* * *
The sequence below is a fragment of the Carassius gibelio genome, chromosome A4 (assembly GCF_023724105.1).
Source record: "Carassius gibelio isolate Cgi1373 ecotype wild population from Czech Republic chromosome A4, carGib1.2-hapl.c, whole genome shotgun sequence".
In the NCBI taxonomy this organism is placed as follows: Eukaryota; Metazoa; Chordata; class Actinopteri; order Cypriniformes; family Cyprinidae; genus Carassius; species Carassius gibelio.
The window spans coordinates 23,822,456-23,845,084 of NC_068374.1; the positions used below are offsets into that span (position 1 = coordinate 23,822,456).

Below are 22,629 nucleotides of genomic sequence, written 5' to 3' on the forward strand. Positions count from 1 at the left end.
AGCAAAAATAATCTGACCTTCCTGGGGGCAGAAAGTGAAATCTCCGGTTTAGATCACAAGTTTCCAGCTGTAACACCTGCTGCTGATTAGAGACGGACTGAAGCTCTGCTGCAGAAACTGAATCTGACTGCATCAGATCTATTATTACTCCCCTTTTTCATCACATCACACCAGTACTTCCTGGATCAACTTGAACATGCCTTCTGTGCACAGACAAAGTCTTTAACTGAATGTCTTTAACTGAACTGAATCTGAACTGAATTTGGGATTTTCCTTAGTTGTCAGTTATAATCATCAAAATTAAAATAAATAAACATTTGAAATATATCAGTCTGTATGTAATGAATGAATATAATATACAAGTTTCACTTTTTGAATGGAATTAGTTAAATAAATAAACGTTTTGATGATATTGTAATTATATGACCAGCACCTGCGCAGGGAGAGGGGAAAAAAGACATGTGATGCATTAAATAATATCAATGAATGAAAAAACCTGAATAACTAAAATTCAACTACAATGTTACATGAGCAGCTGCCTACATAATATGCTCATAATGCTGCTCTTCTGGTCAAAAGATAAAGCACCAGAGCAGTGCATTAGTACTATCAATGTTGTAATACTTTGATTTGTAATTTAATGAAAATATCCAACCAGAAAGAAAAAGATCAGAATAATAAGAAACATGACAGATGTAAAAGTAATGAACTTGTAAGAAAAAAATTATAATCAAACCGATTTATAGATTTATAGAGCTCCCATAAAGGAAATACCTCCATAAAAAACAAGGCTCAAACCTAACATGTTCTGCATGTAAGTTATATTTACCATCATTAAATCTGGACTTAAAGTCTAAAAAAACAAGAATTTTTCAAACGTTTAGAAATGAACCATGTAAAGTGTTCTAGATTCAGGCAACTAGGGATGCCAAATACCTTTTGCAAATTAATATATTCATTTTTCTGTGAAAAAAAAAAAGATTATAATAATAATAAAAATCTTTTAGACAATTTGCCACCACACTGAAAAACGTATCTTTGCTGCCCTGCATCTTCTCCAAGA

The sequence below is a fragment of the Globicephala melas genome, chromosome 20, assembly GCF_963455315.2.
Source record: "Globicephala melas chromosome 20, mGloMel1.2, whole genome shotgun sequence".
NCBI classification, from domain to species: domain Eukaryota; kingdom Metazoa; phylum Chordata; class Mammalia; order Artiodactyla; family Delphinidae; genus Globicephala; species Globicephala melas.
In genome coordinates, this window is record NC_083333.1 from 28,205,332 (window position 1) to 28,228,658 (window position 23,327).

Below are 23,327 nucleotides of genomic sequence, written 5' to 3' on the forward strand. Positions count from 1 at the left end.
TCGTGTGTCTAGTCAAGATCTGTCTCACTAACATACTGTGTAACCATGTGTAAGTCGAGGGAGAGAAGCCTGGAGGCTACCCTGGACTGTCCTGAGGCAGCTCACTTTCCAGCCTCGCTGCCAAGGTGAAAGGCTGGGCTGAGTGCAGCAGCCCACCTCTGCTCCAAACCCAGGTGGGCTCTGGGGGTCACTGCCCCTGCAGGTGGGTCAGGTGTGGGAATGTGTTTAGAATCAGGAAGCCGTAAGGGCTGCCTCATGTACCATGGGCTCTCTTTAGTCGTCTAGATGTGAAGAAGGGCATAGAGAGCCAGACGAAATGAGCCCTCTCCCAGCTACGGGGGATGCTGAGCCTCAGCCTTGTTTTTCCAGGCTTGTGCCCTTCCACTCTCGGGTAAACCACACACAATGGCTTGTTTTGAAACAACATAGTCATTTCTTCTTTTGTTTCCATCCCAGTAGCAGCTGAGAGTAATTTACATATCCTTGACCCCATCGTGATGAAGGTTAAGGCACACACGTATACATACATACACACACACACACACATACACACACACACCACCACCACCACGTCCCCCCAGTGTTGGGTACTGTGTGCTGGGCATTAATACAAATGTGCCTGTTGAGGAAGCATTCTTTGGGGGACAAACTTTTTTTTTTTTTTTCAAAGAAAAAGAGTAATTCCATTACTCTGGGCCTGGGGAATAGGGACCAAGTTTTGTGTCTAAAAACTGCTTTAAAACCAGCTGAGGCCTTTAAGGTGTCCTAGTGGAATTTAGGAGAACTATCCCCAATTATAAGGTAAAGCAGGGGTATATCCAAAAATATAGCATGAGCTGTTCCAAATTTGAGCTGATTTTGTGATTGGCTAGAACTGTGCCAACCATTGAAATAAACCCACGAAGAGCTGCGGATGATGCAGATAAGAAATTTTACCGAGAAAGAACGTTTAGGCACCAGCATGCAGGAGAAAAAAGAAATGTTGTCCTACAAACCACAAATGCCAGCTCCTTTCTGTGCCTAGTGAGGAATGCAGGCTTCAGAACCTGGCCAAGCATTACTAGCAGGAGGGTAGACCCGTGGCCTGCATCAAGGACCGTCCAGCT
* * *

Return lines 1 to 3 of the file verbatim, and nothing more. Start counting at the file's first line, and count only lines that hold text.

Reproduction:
The sequence below is a fragment of the Carassius gibelio genome, chromosome A4 (assembly GCF_023724105.1).
Source record: "Carassius gibelio isolate Cgi1373 ecotype wild population from Czech Republic chromosome A4, carGib1.2-hapl.c, whole genome shotgun sequence".
In the NCBI taxonomy this organism is placed as follows: Eukaryota; Metazoa; Chordata; class Actinopteri; order Cypriniformes; family Cyprinidae; genus Carassius; species Carassius gibelio.